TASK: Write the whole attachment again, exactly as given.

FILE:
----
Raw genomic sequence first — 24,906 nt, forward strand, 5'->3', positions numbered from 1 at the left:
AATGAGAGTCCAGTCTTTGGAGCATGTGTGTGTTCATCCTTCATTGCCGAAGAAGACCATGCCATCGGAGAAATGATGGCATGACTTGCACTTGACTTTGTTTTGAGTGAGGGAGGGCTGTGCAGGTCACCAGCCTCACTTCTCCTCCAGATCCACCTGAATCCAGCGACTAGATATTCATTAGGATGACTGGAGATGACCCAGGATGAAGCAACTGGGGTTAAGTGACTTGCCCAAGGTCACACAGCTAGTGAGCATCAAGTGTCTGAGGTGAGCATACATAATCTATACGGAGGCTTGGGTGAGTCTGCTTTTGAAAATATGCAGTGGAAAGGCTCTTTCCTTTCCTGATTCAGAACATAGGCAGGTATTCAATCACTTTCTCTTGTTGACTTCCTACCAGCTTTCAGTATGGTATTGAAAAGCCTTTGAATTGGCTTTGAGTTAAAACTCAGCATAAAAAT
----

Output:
Raw genomic sequence first — 24,906 nt, forward strand, 5'->3', positions numbered from 1 at the left:
AATGAGAGTCCAGTCTTTGGAGCATGTGTGTGTTCATCCTTCATTGCCGAAGAAGACCATGCCATCGGAGAAATGATGGCATGACTTGCACTTGACTTTGTTTTGAGTGAGGGAGGGCTGTGCAGGTCACCAGCCTCACTTCTCCTCCAGATCCACCTGAATCCAGCGACTAGATATTCATTAGGATGACTGGAGATGACCCAGGATGAAGCAACTGGGGTTAAGTGACTTGCCCAAGGTCACACAGCTAGTGAGCATCAAGTGTCTGAGGTGAGCATACATAATCTATACGGAGGCTTGGGTGAGTCTGCTTTTGAAAATATGCAGTGGAAAGGCTCTTTCCTTTCCTGATTCAGAACATAGGCAGGTATTCAATCACTTTCTCTTGTTGACTTCCTACCAGCTTTCAGTATGGTATTGAAAAGCCTTTGAATTGGCTTTGAGTTAAAACTCAGCATAAAAAT